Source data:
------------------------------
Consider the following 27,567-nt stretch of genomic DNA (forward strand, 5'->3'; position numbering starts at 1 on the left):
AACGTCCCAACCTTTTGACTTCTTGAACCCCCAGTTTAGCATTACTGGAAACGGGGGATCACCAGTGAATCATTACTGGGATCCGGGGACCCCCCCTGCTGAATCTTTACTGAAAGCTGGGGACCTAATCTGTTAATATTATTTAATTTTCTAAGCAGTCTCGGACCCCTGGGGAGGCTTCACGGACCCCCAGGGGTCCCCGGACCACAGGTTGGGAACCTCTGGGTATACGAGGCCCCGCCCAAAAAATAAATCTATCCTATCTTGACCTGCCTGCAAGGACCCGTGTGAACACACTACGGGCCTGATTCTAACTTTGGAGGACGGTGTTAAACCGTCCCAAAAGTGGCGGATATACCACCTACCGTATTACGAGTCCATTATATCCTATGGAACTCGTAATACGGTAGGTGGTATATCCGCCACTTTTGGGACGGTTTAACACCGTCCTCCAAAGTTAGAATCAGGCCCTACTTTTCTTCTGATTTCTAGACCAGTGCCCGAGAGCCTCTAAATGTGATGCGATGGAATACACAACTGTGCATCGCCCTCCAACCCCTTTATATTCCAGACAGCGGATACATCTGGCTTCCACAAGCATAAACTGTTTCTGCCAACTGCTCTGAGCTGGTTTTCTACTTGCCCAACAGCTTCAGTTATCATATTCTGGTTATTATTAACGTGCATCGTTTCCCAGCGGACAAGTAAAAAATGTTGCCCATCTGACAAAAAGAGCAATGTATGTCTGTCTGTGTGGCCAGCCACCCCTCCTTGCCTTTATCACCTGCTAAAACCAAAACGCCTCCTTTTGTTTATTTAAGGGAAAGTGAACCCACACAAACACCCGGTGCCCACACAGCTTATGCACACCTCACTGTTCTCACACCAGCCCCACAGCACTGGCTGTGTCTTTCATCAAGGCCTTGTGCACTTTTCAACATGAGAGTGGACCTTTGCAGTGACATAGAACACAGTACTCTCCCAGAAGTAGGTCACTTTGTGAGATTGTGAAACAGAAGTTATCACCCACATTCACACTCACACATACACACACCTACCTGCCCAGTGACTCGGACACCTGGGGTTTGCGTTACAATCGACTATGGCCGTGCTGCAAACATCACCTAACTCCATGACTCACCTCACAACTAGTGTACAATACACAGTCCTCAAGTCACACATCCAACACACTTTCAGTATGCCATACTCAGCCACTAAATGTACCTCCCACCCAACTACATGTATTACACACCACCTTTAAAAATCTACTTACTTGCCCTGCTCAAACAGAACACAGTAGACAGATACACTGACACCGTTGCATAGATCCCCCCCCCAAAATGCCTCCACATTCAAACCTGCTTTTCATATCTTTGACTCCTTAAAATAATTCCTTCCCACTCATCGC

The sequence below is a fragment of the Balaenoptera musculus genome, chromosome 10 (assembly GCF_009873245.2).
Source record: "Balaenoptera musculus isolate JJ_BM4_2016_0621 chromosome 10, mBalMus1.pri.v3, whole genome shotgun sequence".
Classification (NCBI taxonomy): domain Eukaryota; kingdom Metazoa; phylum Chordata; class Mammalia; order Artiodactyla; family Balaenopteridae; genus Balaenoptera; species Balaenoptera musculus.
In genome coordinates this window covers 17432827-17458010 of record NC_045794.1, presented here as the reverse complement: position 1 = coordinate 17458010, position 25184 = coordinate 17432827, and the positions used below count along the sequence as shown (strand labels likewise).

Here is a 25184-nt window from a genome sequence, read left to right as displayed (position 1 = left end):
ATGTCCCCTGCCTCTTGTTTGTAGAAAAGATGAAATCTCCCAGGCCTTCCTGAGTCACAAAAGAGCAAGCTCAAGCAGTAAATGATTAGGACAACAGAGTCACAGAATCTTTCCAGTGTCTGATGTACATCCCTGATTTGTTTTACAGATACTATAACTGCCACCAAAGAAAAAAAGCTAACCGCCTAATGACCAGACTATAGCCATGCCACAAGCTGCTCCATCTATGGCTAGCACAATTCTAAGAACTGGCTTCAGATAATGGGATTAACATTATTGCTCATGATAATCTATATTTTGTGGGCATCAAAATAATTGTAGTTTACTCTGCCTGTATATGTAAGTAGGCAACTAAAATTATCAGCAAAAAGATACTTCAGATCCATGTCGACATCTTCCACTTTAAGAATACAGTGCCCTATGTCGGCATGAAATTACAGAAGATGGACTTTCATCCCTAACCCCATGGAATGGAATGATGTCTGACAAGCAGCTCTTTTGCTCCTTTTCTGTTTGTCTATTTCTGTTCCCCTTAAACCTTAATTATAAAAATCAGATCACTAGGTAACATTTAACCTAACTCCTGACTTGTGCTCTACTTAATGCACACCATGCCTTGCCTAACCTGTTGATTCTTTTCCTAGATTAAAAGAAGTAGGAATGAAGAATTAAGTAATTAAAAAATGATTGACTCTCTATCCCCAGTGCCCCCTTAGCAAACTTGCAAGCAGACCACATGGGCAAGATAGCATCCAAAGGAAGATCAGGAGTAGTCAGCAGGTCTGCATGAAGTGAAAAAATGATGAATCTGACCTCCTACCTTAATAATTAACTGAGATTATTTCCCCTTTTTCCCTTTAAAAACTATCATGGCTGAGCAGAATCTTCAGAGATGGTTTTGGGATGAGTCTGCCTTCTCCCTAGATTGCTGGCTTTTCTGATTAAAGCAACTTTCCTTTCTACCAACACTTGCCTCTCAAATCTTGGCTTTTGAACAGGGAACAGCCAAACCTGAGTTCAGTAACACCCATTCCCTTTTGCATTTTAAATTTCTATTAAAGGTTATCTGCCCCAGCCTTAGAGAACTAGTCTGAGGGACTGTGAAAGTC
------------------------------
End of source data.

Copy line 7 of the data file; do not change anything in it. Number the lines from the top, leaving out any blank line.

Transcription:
Here is a 25184-nt window from a genome sequence, read left to right as displayed (position 1 = left end):